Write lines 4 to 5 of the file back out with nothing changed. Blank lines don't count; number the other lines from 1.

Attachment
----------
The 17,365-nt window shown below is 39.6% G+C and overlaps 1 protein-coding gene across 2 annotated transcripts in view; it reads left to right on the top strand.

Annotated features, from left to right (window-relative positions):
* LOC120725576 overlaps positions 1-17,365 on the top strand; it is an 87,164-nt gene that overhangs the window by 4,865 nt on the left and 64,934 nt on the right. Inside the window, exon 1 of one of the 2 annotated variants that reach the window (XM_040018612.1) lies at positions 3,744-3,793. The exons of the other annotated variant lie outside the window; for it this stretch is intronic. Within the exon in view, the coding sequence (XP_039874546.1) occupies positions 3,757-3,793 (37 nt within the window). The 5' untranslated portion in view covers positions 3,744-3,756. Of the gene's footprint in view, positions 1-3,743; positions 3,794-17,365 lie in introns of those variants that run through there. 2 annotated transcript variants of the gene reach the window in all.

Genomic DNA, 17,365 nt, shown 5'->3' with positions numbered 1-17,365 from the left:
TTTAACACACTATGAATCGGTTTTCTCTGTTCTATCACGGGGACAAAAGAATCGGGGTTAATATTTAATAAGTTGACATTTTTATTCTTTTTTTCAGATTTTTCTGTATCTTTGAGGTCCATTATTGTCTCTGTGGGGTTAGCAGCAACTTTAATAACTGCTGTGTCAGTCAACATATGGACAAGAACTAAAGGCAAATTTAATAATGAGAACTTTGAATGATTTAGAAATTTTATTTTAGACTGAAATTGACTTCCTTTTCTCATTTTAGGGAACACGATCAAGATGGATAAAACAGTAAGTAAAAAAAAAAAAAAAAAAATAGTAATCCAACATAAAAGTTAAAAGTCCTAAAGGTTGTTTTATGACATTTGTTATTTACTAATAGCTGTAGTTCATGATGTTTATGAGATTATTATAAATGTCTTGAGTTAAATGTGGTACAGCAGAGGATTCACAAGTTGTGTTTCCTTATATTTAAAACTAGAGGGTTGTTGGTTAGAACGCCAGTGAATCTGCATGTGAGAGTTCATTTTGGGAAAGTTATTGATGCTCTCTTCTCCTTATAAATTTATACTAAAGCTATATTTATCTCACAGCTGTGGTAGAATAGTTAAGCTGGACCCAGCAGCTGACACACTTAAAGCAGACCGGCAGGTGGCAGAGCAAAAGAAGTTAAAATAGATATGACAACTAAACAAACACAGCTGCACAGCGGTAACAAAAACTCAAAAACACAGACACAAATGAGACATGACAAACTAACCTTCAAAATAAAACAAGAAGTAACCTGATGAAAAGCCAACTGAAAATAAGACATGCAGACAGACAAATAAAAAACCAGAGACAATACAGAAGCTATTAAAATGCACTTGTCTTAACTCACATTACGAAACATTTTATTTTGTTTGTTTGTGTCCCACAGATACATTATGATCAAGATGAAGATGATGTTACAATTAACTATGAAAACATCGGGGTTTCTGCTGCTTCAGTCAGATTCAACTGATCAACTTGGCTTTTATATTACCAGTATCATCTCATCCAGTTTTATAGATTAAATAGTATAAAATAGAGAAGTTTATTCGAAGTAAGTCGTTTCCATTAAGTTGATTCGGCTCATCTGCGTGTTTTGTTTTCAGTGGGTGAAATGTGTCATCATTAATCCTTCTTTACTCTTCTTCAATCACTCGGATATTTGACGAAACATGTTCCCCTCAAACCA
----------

Genomic DNA, 17,365 nt, shown 5'->3' with positions numbered 1-17,365 from the left:
TTTAACACACTATGAATCGGTTTTCTCTGTTCTATCACGGGGACAAAAGAATCGGGGTTAATATTTAATAAGTTGACATTTTTATTCTTTTTTTCAGATTTTTCTGTATCTTTGAGGTCCATTATTGTCTCTGTGGGGTTAGCAGCAACTTTAATAACTGCTGTGTCAGTCAACATATGGACAAGAACTAAAGGCAAATTTAATAATGAGAACTTTGAATGATTTAGAAATTTTATTTTAGACTGAAATTGACTTCCTTTTCTCATTTTAGGGAACACGATCAAGATGGATAAAACAGTAAGTAAAAAAAAAAAAAAAAAAATAGTAATCCAACATAAAAGTTAAAAGTCCTAAAGGTTGTTTTATGACATTTGTTATTTACTAATAGCTGTAGTTCATGATGTTTATGAGATTATTATAAATGTCTTGAGTTAAATGTGGTACAGCAGAGGATTCACAAGTTGTGTTTCCTTATATTTAAAACTAGAGGGTTGTTGGTTAGAACGCCAGTGAATCTGCATGTGAGAGTTCATTTTGGGAAAGTTATTGATGCTCTCTTCTCCTTATAAATTTATACTAAAGCTATATTTATCTCACAGCTGTGGTAGAATAGTTAAGCTGGACCCAGCAGCTGACACACTTAAAGCAGACCGGCAGGTGGCAGAGCAAAAGAAGTTAAAATAGATATGACAACTAAACAAACACAGCTGCACAGCGGTAACAAAAACTCAAAAACACAGACACAAATGAGACATGACAAACTAACCTTCAAAATAAAACAAGAAGTAACCTGATGAAAAGCCAACTGAAAATAAGACATGCAGACAGACAAATAAAAAACCAGAGACAATACAGAAGCTATTAAAATGCACTTGTCTTAACTCACATTACGAAACATTTTATTTTGTTTGTTTGTGTCCCACAGATACATTATGATCAAGATGAAGATGATGTTACAATTAACTATGAAAACATCGGGGTTTCTGCTGCTTCAGTCAGATTCAACTGATCAACTTGGCTTTTATATTACCAGTATCATCTCATCCAGTTTTATAGATTAAATAGTATAAAATAGAGAAGTTTATTCGAAGTAAGTCGTTTCCATTAAGTTGATTCGGCTCATCTGCGTGTTTTGTTTTCAGTGGGTGAAATGTGTCATCATTAATCCTTCTTTACTCTTCTTCAATCACTCGGATATTTGACGAAACATGTTCCCCTCAAACCA